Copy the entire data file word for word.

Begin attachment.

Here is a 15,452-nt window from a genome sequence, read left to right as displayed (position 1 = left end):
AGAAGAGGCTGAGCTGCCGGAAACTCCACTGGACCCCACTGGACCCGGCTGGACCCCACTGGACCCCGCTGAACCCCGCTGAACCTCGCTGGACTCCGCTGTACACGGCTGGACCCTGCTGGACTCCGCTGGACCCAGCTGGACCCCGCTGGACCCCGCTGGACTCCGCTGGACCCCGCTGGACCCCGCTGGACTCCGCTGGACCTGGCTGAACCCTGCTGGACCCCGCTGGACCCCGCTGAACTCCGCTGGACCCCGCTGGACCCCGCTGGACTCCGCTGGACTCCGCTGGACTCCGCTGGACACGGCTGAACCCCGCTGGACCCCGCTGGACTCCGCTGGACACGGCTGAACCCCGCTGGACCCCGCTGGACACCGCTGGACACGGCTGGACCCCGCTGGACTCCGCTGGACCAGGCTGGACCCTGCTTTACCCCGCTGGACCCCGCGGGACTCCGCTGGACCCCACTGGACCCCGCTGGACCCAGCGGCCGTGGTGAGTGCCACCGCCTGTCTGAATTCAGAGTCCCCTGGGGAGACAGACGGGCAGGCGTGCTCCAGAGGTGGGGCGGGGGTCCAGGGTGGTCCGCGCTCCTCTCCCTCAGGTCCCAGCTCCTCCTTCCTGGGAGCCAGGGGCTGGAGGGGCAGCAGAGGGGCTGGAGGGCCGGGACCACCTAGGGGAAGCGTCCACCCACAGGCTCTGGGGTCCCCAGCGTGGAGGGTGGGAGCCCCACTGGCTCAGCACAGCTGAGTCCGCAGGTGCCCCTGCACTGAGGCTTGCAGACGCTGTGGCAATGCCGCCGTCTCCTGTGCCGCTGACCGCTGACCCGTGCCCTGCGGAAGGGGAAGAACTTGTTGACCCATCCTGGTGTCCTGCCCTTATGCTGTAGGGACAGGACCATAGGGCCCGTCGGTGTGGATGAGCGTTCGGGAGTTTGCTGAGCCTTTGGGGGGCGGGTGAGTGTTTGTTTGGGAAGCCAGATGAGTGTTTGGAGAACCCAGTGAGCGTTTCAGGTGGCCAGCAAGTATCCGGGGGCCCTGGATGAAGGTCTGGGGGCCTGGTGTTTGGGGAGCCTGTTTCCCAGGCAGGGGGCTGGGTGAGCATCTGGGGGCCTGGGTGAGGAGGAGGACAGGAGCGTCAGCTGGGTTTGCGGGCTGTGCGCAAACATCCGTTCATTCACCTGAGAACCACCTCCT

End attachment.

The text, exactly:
Here is a 15,452-nt window from a genome sequence, read left to right as displayed (position 1 = left end):
AGAAGAGGCTGAGCTGCCGGAAACTCCACTGGACCCCACTGGACCCGGCTGGACCCCACTGGACCCCGCTGAACCCCGCTGAACCTCGCTGGACTCCGCTGTACACGGCTGGACCCTGCTGGACTCCGCTGGACCCAGCTGGACCCCGCTGGACCCCGCTGGACTCCGCTGGACCCCGCTGGACCCCGCTGGACTCCGCTGGACCTGGCTGAACCCTGCTGGACCCCGCTGGACCCCGCTGAACTCCGCTGGACCCCGCTGGACCCCGCTGGACTCCGCTGGACTCCGCTGGACTCCGCTGGACACGGCTGAACCCCGCTGGACCCCGCTGGACTCCGCTGGACACGGCTGAACCCCGCTGGACCCCGCTGGACACCGCTGGACACGGCTGGACCCCGCTGGACTCCGCTGGACCAGGCTGGACCCTGCTTTACCCCGCTGGACCCCGCGGGACTCCGCTGGACCCCACTGGACCCCGCTGGACCCAGCGGCCGTGGTGAGTGCCACCGCCTGTCTGAATTCAGAGTCCCCTGGGGAGACAGACGGGCAGGCGTGCTCCAGAGGTGGGGCGGGGGTCCAGGGTGGTCCGCGCTCCTCTCCCTCAGGTCCCAGCTCCTCCTTCCTGGGAGCCAGGGGCTGGAGGGGCAGCAGAGGGGCTGGAGGGCCGGGACCACCTAGGGGAAGCGTCCACCCACAGGCTCTGGGGTCCCCAGCGTGGAGGGTGGGAGCCCCACTGGCTCAGCACAGCTGAGTCCGCAGGTGCCCCTGCACTGAGGCTTGCAGACGCTGTGGCAATGCCGCCGTCTCCTGTGCCGCTGACCGCTGACCCGTGCCCTGCGGAAGGGGAAGAACTTGTTGACCCATCCTGGTGTCCTGCCCTTATGCTGTAGGGACAGGACCATAGGGCCCGTCGGTGTGGATGAGCGTTCGGGAGTTTGCTGAGCCTTTGGGGGGCGGGTGAGTGTTTGTTTGGGAAGCCAGATGAGTGTTTGGAGAACCCAGTGAGCGTTTCAGGTGGCCAGCAAGTATCCGGGGGCCCTGGATGAAGGTCTGGGGGCCTGGTGTTTGGGGAGCCTGTTTCCCAGGCAGGGGGCTGGGTGAGCATCTGGGGGCCTGGGTGAGGAGGAGGACAGGAGCGTCAGCTGGGTTTGCGGGCTGTGCGCAAACATCCGTTCATTCACCTGAGAACCACCTCCT